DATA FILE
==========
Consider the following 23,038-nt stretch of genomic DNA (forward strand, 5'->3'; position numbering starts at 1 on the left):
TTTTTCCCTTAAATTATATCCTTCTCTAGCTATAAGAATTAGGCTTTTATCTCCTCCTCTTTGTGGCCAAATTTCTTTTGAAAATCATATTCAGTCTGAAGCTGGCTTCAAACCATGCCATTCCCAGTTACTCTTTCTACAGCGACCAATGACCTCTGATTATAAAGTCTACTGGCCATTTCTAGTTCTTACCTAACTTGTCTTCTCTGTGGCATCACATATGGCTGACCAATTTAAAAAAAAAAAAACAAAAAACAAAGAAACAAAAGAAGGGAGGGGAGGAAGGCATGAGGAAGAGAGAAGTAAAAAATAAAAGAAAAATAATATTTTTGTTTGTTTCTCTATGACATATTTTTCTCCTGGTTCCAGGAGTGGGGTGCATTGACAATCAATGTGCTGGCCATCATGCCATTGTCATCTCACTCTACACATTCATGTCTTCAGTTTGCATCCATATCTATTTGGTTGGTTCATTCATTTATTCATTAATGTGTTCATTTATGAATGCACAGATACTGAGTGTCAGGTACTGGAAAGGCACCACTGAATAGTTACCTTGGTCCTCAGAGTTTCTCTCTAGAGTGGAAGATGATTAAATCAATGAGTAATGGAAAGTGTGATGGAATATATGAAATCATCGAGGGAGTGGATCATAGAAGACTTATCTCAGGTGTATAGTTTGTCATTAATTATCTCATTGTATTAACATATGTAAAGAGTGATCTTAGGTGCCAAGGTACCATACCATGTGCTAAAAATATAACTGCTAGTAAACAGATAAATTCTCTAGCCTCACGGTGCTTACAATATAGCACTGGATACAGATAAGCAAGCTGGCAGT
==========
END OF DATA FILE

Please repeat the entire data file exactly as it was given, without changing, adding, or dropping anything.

Consider the following 23,038-nt stretch of genomic DNA (forward strand, 5'->3'; position numbering starts at 1 on the left):
TTTTTCCCTTAAATTATATCCTTCTCTAGCTATAAGAATTAGGCTTTTATCTCCTCCTCTTTGTGGCCAAATTTCTTTTGAAAATCATATTCAGTCTGAAGCTGGCTTCAAACCATGCCATTCCCAGTTACTCTTTCTACAGCGACCAATGACCTCTGATTATAAAGTCTACTGGCCATTTCTAGTTCTTACCTAACTTGTCTTCTCTGTGGCATCACATATGGCTGACCAATTTAAAAAAAAAAAAACAAAAAACAAAGAAACAAAAGAAGGGAGGGGAGGAAGGCATGAGGAAGAGAGAAGTAAAAAATAAAAGAAAAATAATATTTTTGTTTGTTTCTCTATGACATATTTTTCTCCTGGTTCCAGGAGTGGGGTGCATTGACAATCAATGTGCTGGCCATCATGCCATTGTCATCTCACTCTACACATTCATGTCTTCAGTTTGCATCCATATCTATTTGGTTGGTTCATTCATTTATTCATTAATGTGTTCATTTATGAATGCACAGATACTGAGTGTCAGGTACTGGAAAGGCACCACTGAATAGTTACCTTGGTCCTCAGAGTTTCTCTCTAGAGTGGAAGATGATTAAATCAATGAGTAATGGAAAGTGTGATGGAATATATGAAATCATCGAGGGAGTGGATCATAGAAGACTTATCTCAGGTGTATAGTTTGTCATTAATTATCTCATTGTATTAACATATGTAAAGAGTGATCTTAGGTGCCAAGGTACCATACCATGTGCTAAAAATATAACTGCTAGTAAACAGATAAATTCTCTAGCCTCACGGTGCTTACAATATAGCACTGGATACAGATAAGCAAGCTGGCAGT